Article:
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Other paintings by John William Godward:

Sitting for Her Portrait
Sitting for Her Portrait
Briseis
Briseis
An Edition de Luxe
An Edition de Luxe
A Classical Beauty
A Classical Beauty
John William GodwardJohn William Godward was a painter of classical genre scenes. His works embody the aesthetics of the circle of artists around Sir Lawrence Alma-Tadema (1836-1912), often described as the ‘Greco-West Kensington School’, who saw the world of Ancient Greece as a Golden Age of poetic beauties and graceful languor. He excelled in oil and watercolour. His work remained consistent throughout a remarkable career spanning almost forty years, over which time he created a vital stylistic niche for his oeuvre.

Godward is best known for his highly finished paintings of pretty girls attired in classical robes, indeed, he became known as the master ‘classical tunic gown’ painter. The diaphanous fabrics of their Grecian tunics highlight their pearly flesh surrounded by marble statuary and balustrades amidst abundant flowers. He was admired for his archaeologically exact rendering of the surfaces of marble and the flowing movement of classical costume. These girls reminded one critic of ‘true English roses’ as much as Hellenic goddesses; it is this gentle beauty which is Godward’s greatest charm. He first worked in his father’s prosperous insurance firm before training with William Hoff Wonter (1814-1881) to become an architect. He became a friend of Wontner’s son, William Clarke (1857-1930) who was also a painter. Vern Swanson has persuasively argued that Godward probably attended the St John’s Wood Art School at Elm Tree Road and the Clapham School of Art in the early 1880’s.

Godward exhibited regularly at the Royal Academy between 1887 and 1905 and at the Royal Society of British Artists, Suffolk Street, of which he became a member in 1889. Godward’s paintings were also often accepted to the Birmingham Royal Society of Artists’ Autumn Exhibitions. The art dealer Thomas McLean was an important champion of his work which was often included in his annual exhibitions. The prints made of Godward’s work by McLean and later by Eugène Cremetti introduced a wider audience to the artist’s work and guaranteed his popularity. He also exhibited internationally, making his début at the Paris Salon of 1899. In 1913 he was awarded the gold medal at the International Exhibition in Rome. The first years of the twentieth century saw a revival of interest in classicism, as prosperity rose throughout the British Empire. In fact, ‘the early Victorians believed that in ancient Rome they had found a parallel universe – a flawless mirror of their own immaculate world,” (cited in Iain Gale, ‘The Empire Looks Back’, Country Life, 30th May 1996, p.68.) This increased Godward’s popularity and success, with 1910 emerging as one of the best years for him as an artist.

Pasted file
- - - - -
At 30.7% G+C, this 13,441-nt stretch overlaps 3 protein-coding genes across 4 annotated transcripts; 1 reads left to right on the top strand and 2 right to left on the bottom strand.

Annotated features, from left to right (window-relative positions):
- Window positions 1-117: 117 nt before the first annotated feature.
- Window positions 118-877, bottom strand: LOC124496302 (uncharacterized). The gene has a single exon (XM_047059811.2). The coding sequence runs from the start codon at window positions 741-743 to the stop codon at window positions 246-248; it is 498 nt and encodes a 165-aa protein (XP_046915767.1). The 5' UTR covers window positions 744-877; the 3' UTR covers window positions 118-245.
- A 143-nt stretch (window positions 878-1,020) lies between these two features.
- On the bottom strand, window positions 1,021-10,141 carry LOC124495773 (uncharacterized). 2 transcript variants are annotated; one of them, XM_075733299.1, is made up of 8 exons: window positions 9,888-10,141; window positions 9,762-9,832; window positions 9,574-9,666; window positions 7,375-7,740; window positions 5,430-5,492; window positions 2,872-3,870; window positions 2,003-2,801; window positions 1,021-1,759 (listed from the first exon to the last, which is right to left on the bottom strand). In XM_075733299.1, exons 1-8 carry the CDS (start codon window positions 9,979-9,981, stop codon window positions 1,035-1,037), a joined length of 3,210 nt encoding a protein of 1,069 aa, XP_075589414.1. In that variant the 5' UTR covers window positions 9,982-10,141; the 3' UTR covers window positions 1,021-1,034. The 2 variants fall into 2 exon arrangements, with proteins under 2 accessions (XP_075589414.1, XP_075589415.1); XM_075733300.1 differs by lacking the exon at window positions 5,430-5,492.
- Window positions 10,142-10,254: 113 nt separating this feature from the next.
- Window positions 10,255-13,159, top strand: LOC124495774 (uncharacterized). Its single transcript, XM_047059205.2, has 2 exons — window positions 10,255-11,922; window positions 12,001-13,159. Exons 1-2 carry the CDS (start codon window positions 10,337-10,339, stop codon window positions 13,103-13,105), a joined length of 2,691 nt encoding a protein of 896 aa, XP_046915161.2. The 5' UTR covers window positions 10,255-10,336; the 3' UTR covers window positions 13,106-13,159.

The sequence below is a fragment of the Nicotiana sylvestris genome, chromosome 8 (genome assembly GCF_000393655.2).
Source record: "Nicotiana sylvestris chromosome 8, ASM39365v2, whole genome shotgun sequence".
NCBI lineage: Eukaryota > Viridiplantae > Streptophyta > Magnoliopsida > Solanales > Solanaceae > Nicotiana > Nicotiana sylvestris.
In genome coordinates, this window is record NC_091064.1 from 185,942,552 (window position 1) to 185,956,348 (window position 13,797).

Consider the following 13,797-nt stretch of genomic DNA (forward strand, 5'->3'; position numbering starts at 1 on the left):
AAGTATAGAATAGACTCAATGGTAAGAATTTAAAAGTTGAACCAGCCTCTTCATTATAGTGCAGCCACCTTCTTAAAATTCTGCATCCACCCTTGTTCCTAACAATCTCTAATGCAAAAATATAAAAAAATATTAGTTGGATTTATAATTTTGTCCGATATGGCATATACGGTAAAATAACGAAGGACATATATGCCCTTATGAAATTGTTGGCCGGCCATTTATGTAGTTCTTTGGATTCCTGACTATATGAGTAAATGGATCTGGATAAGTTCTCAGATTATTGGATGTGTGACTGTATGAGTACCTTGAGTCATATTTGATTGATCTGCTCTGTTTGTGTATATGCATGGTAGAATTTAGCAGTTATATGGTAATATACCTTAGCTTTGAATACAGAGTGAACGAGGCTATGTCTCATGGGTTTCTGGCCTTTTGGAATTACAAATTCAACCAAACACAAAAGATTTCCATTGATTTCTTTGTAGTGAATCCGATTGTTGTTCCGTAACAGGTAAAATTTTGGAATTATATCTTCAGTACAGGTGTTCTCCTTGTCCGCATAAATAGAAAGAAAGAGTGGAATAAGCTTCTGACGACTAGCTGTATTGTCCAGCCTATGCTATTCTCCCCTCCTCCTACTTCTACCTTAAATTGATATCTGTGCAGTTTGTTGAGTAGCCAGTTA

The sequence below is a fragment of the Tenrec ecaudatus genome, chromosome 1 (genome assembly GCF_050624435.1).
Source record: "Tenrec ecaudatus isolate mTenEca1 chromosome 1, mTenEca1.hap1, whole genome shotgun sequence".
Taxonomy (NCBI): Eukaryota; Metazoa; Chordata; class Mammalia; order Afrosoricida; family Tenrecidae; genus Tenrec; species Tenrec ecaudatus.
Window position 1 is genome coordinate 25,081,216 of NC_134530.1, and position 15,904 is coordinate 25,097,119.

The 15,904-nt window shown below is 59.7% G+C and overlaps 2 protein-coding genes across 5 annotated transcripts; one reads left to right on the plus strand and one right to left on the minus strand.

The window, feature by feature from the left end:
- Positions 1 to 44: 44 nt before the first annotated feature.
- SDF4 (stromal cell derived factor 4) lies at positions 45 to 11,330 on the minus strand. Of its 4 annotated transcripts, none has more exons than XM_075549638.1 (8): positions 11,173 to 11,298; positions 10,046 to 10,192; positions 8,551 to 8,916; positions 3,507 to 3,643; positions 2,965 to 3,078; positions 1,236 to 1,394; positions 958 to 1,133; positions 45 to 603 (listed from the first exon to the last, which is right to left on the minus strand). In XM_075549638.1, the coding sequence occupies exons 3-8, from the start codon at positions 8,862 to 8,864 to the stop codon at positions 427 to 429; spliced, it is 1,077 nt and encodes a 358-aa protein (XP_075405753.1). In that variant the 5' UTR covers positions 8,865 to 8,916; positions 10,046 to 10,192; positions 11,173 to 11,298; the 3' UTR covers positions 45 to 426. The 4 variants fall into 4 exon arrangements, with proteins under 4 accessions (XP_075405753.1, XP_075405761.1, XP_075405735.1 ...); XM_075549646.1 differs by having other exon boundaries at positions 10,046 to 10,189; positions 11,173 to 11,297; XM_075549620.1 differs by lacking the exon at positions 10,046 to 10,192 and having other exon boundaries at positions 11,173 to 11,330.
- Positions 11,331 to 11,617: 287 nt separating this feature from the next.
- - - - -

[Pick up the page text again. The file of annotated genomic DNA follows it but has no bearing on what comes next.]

Godward lived with his parents in Wimbledon until he achieved financial and critical success in 1889. He took a house at 34 St Leonard’s Terrace on the corner of Smith Street in Chelsea. He gave up his lease at Bolton Studios and rented a studio just around the corner. He filled his studio with marbles, ancient statues (mostly reproductions) and other antique objects, which he purchased from local shops and East End dealers, attempting to recreate a Graeco-Roman inspirational environment for his work. After a first trip to southern Italy in 1911, Godward moved to Rome where he remained until 1921. He took up residence in the Villa Stohl-Fern on the Monti Parioli near the Villa Borghese. The abundance of floral varieties and statuary in the villa’s elegant gardens appear in his work of this period. However, declining health and depression, meant Godward produced very few paintings in later life. Having returned to London in 1921, he committed suicide and was buried in Old Brompton Cemetery, Fulham.

The work of John William Godward is represented in the Russell-Cotes Art Gallery, Bournemouth and the Manchester City Art Gallery.